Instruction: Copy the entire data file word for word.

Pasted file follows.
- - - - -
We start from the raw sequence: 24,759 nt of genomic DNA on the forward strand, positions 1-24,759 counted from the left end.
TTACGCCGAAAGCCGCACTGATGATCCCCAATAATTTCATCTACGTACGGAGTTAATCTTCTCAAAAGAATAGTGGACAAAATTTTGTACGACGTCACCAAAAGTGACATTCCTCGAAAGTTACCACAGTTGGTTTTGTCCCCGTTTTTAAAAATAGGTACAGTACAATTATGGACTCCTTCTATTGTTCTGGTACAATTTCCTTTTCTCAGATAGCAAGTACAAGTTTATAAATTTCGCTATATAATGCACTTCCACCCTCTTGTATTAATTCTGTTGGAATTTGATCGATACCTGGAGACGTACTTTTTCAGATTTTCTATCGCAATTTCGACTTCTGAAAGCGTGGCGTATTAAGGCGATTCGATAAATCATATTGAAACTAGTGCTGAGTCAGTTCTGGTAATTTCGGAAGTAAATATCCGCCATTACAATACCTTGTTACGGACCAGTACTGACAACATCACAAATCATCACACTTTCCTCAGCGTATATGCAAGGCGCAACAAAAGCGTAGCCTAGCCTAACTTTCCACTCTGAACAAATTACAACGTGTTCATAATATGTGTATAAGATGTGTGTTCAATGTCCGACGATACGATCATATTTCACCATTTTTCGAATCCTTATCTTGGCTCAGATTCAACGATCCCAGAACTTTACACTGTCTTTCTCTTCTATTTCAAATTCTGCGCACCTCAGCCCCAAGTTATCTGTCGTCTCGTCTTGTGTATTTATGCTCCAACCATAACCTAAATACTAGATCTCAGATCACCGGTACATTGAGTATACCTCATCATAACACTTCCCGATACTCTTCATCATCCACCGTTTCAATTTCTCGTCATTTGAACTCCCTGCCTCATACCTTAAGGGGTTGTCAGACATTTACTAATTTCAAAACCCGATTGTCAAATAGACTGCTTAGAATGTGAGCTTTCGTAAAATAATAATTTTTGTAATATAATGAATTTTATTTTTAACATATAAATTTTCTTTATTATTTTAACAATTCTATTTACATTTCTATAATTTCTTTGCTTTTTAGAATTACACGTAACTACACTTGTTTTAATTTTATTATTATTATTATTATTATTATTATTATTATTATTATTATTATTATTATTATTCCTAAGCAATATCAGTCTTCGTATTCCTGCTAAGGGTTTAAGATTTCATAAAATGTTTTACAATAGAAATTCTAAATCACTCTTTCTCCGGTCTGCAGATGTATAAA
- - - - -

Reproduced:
We start from the raw sequence: 24,759 nt of genomic DNA on the forward strand, positions 1-24,759 counted from the left end.
TTACGCCGAAAGCCGCACTGATGATCCCCAATAATTTCATCTACGTACGGAGTTAATCTTCTCAAAAGAATAGTGGACAAAATTTTGTACGACGTCACCAAAAGTGACATTCCTCGAAAGTTACCACAGTTGGTTTTGTCCCCGTTTTTAAAAATAGGTACAGTACAATTATGGACTCCTTCTATTGTTCTGGTACAATTTCCTTTTCTCAGATAGCAAGTACAAGTTTATAAATTTCGCTATATAATGCACTTCCACCCTCTTGTATTAATTCTGTTGGAATTTGATCGATACCTGGAGACGTACTTTTTCAGATTTTCTATCGCAATTTCGACTTCTGAAAGCGTGGCGTATTAAGGCGATTCGATAAATCATATTGAAACTAGTGCTGAGTCAGTTCTGGTAATTTCGGAAGTAAATATCCGCCATTACAATACCTTGTTACGGACCAGTACTGACAACATCACAAATCATCACACTTTCCTCAGCGTATATGCAAGGCGCAACAAAAGCGTAGCCTAGCCTAACTTTCCACTCTGAACAAATTACAACGTGTTCATAATATGTGTATAAGATGTGTGTTCAATGTCCGACGATACGATCATATTTCACCATTTTTCGAATCCTTATCTTGGCTCAGATTCAACGATCCCAGAACTTTACACTGTCTTTCTCTTCTATTTCAAATTCTGCGCACCTCAGCCCCAAGTTATCTGTCGTCTCGTCTTGTGTATTTATGCTCCAACCATAACCTAAATACTAGATCTCAGATCACCGGTACATTGAGTATACCTCATCATAACACTTCCCGATACTCTTCATCATCCACCGTTTCAATTTCTCGTCATTTGAACTCCCTGCCTCATACCTTAAGGGGTTGTCAGACATTTACTAATTTCAAAACCCGATTGTCAAATAGACTGCTTAGAATGTGAGCTTTCGTAAAATAATAATTTTTGTAATATAATGAATTTTATTTTTAACATATAAATTTTCTTTATTATTTTAACAATTCTATTTACATTTCTATAATTTCTTTGCTTTTTAGAATTACACGTAACTACACTTGTTTTAATTTTATTATTATTATTATTATTATTATTATTATTATTATTATTATTATTATTATTATTCCTAAGCAATATCAGTCTTCGTATTCCTGCTAAGGGTTTAAGATTTCATAAAATGTTTTACAATAGAAATTCTAAATCACTCTTTCTCCGGTCTGCAGATGTATAAA